School Choice Activity (Summer 2017)

Prepared by:

Joseph Malkevitch
Department of Mathematics
York College (CUNY)
Jamaica, New York 11451

email:

malkevitch@york.cuny.edu

web page:

http://www.york.cuny.edu/~malk/

While in the not too distant past students who wished to attend a public school for their K-12 education were required to attend a school which was near where they lived, a so-called neighborhood school, in recent years students and their parents are being offered a choice concerning what school students are able to attend. Without going into the full complexities of the issues here, the following activity is designed to help think through some of the "fairness" issues that come up in meeting the needs of schools to have students to teach and students to have schools they can attend. Realistic examples for New York City involve hundreds of schools and thousands of students; however, by using "toy" examples many of the issues that come up in how to implement school choice under realistic circumstances will emerge.

Imagine that we have a collection of students who will rank the schools they want to attend. Below, some examples have "indifference" allowed in the ratings, but in theoretical studies of problems of this sort, the mathematics is "more transparent" when ties are not allowed, and when schools are not allowed to refuse certain students and/or students would rather not have an assignment than be assigned to some schools. The students will specify their first choice, second choice, etc. up to the number of schools that are available to attend. (Realistic versions may limit students to a maximum, say, of 10 choices.) And the schools have "priorities" for the students. For example, schools may offer priority to students who have siblings who already attend the school. Some of the schools will be able to only accept a single student but some schools will be able to accept a "quota" of students. Student applicants know the number of slots available at a school when they apply.

In describing student preferences and school priorities X > Y for schools will mean that the school gives priority to student X over Y, while x = Y will mean that the school is indifferent between X and Y. Similarly for a student U > V means this student prefers school U over school V while U = V will mean that the student is indifferent between getting into school U or V. The notation U = V = W = Y will mean that the student is indifferent to all of the schools in this collection, U, V, W and Y. To indicate school 3 I will write s3 and to indicate student 4, I will write i4 (individual 4).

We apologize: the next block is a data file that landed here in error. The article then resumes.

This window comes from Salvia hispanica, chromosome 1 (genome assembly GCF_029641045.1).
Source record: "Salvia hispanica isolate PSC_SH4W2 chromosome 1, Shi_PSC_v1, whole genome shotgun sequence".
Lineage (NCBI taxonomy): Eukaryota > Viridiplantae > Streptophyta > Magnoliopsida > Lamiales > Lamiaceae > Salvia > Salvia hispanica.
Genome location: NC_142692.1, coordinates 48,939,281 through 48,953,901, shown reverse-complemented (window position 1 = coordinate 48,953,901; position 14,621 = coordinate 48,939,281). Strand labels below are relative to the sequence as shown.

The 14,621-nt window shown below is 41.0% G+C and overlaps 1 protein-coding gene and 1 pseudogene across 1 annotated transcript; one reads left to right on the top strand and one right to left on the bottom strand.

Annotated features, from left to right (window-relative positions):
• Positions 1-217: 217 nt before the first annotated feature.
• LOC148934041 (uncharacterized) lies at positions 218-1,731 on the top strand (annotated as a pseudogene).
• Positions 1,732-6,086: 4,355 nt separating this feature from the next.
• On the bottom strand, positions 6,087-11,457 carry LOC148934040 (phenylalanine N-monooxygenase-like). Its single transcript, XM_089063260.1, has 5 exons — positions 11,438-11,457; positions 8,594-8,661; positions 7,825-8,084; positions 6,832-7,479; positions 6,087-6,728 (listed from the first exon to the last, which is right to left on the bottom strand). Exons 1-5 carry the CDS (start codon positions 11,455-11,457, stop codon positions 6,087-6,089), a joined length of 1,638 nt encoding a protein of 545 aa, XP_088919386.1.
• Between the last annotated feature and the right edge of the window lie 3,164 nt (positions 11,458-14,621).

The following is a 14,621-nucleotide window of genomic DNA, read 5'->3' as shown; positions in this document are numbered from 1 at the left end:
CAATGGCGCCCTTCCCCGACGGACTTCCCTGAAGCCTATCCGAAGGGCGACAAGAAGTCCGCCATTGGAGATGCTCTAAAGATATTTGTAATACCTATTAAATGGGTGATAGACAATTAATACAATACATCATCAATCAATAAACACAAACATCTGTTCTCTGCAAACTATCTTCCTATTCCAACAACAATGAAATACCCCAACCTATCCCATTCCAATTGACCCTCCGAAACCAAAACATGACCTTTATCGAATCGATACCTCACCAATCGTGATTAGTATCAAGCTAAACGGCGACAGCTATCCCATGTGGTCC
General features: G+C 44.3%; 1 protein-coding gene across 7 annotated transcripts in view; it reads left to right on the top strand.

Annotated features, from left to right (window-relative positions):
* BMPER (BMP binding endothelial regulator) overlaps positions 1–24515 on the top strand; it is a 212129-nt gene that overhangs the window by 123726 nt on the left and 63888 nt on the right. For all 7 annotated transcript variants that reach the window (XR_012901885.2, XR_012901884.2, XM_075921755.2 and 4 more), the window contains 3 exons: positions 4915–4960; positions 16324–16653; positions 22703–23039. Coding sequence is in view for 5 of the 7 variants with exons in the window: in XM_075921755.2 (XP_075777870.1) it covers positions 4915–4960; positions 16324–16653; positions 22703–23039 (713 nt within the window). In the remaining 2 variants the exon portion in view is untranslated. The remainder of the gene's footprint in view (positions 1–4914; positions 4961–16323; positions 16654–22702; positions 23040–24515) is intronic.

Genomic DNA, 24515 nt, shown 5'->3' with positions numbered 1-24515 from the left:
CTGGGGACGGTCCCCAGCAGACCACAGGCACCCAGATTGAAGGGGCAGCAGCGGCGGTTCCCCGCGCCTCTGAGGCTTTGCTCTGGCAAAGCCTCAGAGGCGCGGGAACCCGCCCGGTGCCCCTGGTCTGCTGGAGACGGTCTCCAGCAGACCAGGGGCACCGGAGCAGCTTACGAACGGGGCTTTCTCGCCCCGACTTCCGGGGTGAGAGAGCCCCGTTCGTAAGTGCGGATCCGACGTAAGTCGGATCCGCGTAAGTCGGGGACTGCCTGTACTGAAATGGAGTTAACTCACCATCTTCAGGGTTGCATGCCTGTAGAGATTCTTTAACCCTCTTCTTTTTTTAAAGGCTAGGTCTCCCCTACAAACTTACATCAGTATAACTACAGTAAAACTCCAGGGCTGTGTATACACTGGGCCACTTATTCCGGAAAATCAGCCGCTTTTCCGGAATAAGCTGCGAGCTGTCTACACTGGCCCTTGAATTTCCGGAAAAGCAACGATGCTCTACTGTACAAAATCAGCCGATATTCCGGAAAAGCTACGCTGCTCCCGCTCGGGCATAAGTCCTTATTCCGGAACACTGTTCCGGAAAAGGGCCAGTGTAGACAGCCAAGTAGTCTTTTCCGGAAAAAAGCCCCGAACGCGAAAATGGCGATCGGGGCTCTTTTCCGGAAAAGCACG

These examples are collectively drawn from the papers referenced.

Example 1

Each of the 3 schools can accept 1 student.

School priorities for students

s1: i1 > i3 > i2

s2: i2 > i1 > i3

s3: i2 > i1 > i3

Student preferences for schools

i1: s2 > s1 > s3

i2: s1 > s2 > s3

i3: s1 > s2 > s3

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Example 2

Schools s1 and s2 have quotas of 2 students each, while schools s3 and s4 have quotas of 3 students each. (Total capacity 8.)

School priorities for students

s1: i1 > i2 > i3 > i4 > i5 > i6 > i7 > i8

s2: i3 > i5 > i4 > i8 > i7 > i2 > i1 > i6

s3: i5 > i3 > i1 > i7 > i2 > i8 > i6 > i4

s4: i6 > i8 > i7 > i4 > i2 > i3 > i5 > i1

Student preferences for schools

i1: s2 > s1 > s3 > s4

i2: s1 > s2 > s3 > s4

i3: s3 > s2 > s1 > s4

i4: s3 > s4 > s1 > s2

i5: s1 > s3 > s4 > s2

i6: s4 > s1 > s2 > s3

i7: s1 > s2 > s3 > s4

i8: s1 > s2 > s4 > s3

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Example 3

Each of the 3 schools can accept 1 student.

School priorities for students

s1: i1 > i3 > i2

s2: i2 > i1 > i3

s3: i2 > i1 > i3

Student preferences for schools

i1: s2 > s1 > s3

i2: s1 > s2 > s3

i3: s1 > s2 > s3

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Example 4

Each of the 3 schools can accept 1 student.

School priorities for students

s1: i1 > i3 > i2

s2: i2 > i3 > i1

s3: i2 > i1 > i3

Student preferences preferences for schools

i1: s2 > s1 > s3

i2: s1 > s3 > s2

i3: s1 > s2 > s3

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Example 5

Schools s1, s2, s3, s4 have quotas of 2, 2, 1 and 1, respectively. (Total capacity 6.)

School priorities for students

s1: i5 > i1 > i2 > i3 > i4 = i6

s2: i5 > i6 > i3 > i1 = i2 = i4

s3: i4 > i5 > i6 > i1 = i2 = i3

s4: i5 > i6 > i1 = i2 = i3 = i4

Student preferences for schools

i1: s1 > s2 = s3 = s4 = s5 = s6

i2: s1 > s2 = s3 = s4 = s5 = s6

i3: s1 > s2 > s3 > s4 = s5 = s6

i4: s3 > s1 = s2 > s4 = s5 = s6

i5: s3 > s1 > s2 > s4 > s5 = s6

i6: s3 > s1 > s2 > s4 > s5 = s6

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Example 6

Schools s1, s2, s3 and have quotas (capacities) of 1, 2, and 1, respectively. (Total capacity 4..)

School priorities for students

s1: i2 > i4 > i1 > i3

s2: i1 > i2 > i4 > i3

s3: i1 > i3 > i4 > i2

Student preferences for schools:

i1: s1 > s3 > s2

i2: s2 > s1 > s3

i3: s3 > s2 > s1

i4: s3 > s1 > s2
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References

Abdulladiroglu, A. and T. Sonmez, School choice: A mechanism design approach, Amer. Economic Rev., 93 (2003) 729-747.

Abdulkadiroglu, A., and P. Pathak, A. Roth, T. Sonmez, The Boston public school match, Amer. Economic Rev. Pap. Proc. 95 (2005) 368-371.

Afacan, M., Enrollment manipulations in school choice, J. Math. Eco. 63 (2016) 119-125.

Ergin, H. and T. Sonmez, Games of school choice under the Boston mechanism, J. Public Econ. 90 (2006) 215-237.

Morrill, T., Making just school assignments, Games and Economic Behavior 92 (2015) 18-27.

Pais, J. and A. Ponter, School choice and information: An experimental study on matching mechanisms, Games and Economic Behavior 64 (2008) 303-328.